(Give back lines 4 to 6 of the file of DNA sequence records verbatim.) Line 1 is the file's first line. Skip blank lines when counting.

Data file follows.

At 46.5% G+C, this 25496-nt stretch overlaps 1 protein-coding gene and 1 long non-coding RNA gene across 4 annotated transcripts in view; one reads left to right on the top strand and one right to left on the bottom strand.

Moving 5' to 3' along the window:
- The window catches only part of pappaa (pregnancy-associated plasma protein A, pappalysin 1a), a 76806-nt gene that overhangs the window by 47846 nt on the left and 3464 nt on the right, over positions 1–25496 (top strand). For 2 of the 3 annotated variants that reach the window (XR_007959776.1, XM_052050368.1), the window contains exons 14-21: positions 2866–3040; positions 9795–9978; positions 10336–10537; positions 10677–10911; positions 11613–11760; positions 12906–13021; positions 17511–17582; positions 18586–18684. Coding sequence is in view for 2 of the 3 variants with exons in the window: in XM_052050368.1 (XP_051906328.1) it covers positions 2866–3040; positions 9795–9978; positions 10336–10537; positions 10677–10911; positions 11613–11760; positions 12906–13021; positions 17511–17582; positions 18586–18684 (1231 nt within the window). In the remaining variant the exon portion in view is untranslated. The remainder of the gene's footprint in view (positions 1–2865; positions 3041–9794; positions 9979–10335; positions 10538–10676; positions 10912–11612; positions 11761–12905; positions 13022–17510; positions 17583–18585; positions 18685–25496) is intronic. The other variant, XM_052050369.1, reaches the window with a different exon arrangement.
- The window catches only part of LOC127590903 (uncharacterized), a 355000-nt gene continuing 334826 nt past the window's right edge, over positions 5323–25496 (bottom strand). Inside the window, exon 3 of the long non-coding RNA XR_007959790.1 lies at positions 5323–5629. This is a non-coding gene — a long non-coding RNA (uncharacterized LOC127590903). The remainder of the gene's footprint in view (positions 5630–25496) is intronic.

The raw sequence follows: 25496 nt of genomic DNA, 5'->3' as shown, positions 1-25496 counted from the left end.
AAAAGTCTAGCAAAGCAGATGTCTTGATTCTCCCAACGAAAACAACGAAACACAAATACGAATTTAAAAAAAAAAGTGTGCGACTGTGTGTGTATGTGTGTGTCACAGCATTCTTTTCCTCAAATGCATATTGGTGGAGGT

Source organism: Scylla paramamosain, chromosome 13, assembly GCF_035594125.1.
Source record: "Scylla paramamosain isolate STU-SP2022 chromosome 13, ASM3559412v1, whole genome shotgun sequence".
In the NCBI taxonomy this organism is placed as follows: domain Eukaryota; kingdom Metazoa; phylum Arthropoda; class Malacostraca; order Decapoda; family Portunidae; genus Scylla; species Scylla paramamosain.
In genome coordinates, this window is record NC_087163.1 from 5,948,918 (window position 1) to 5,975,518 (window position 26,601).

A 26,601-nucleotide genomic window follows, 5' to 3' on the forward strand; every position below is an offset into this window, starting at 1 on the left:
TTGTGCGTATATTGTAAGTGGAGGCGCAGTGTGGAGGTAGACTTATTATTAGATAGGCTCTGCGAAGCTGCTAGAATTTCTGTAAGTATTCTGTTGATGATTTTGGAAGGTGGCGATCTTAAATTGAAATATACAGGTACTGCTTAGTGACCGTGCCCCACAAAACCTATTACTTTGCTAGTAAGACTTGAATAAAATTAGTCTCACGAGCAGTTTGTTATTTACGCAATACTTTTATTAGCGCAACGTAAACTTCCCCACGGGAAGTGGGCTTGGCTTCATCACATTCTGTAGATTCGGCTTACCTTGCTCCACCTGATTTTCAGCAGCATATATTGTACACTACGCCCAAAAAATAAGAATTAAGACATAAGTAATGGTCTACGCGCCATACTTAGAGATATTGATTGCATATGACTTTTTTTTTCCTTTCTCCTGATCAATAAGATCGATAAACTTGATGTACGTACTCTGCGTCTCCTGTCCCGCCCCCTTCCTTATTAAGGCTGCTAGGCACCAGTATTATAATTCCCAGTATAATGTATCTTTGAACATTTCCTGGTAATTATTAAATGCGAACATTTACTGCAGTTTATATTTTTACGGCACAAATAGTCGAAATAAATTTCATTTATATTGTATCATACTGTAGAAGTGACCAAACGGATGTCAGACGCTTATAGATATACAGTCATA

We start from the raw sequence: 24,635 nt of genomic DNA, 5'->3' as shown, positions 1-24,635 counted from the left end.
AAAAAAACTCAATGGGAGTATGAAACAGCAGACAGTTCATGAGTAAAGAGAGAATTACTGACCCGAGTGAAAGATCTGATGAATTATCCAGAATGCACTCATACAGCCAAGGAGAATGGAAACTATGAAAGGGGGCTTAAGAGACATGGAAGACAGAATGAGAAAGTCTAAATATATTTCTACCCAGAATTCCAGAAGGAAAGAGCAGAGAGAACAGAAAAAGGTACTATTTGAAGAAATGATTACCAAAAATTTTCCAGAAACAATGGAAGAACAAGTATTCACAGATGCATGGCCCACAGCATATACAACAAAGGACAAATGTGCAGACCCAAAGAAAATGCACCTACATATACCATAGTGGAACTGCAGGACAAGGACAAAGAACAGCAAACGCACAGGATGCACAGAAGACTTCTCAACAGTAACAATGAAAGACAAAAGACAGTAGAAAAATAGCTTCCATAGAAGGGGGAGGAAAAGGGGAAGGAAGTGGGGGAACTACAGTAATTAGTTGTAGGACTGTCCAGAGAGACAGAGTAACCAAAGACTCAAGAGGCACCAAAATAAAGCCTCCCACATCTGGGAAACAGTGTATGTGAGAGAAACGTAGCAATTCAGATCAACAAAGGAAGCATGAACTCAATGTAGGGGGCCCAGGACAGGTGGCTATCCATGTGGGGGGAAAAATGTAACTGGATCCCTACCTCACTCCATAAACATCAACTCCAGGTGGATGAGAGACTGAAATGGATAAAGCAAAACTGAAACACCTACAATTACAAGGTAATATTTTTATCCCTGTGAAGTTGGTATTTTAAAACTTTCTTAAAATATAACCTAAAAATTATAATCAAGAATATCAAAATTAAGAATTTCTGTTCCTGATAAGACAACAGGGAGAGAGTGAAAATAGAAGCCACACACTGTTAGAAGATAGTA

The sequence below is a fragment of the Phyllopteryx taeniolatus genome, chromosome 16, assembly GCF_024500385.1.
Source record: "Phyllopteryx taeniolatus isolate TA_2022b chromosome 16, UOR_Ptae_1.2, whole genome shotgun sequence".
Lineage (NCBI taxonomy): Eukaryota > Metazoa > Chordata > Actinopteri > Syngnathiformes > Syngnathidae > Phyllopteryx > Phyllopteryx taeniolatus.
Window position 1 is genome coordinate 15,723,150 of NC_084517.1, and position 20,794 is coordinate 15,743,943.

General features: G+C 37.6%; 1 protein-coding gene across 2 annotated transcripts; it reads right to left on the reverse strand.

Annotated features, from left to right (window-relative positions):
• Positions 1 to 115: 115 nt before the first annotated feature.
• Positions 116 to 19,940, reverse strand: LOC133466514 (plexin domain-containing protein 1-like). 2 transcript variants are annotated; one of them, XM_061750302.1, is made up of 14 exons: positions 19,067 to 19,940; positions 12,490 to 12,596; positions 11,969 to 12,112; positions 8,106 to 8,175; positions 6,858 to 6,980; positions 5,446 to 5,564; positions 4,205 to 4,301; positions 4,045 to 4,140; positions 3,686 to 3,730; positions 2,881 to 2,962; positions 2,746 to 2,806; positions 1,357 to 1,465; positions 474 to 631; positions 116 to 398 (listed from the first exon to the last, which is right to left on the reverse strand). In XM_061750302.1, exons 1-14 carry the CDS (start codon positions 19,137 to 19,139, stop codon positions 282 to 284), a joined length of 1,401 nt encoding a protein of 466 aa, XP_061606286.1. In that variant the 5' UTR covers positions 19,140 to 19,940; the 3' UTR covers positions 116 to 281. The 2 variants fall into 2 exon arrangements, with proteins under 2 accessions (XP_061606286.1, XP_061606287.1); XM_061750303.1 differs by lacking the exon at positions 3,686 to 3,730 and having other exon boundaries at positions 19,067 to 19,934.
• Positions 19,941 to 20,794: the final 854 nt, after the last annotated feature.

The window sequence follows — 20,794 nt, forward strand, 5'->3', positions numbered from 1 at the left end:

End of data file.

- The window catches only part of LOC127590903 (uncharacterized), a 355000-nt gene continuing 334826 nt past the window's right edge, over positions 5323–25496 (bottom strand). Inside the window, exon 3 of the long non-coding RNA XR_007959790.1 lies at positions 5323–5629. This is a non-coding gene — a long non-coding RNA (uncharacterized LOC127590903). The remainder of the gene's footprint in view (positions 5630–25496) is intronic.

The raw sequence follows: 25496 nt of genomic DNA, 5'->3' as shown, positions 1-25496 counted from the left end.
AAAAGTCTAGCAAAGCAGATGTCTTGATTCTCCCAACGAAAACAACGAAACACAAATACGAATTTAAAAAAAAAAGTGTGCGACTGTGTGTGTATGTGTGTGTCACAGCATTCTTTTCCTCAAATGCATATTGGTGGAGGT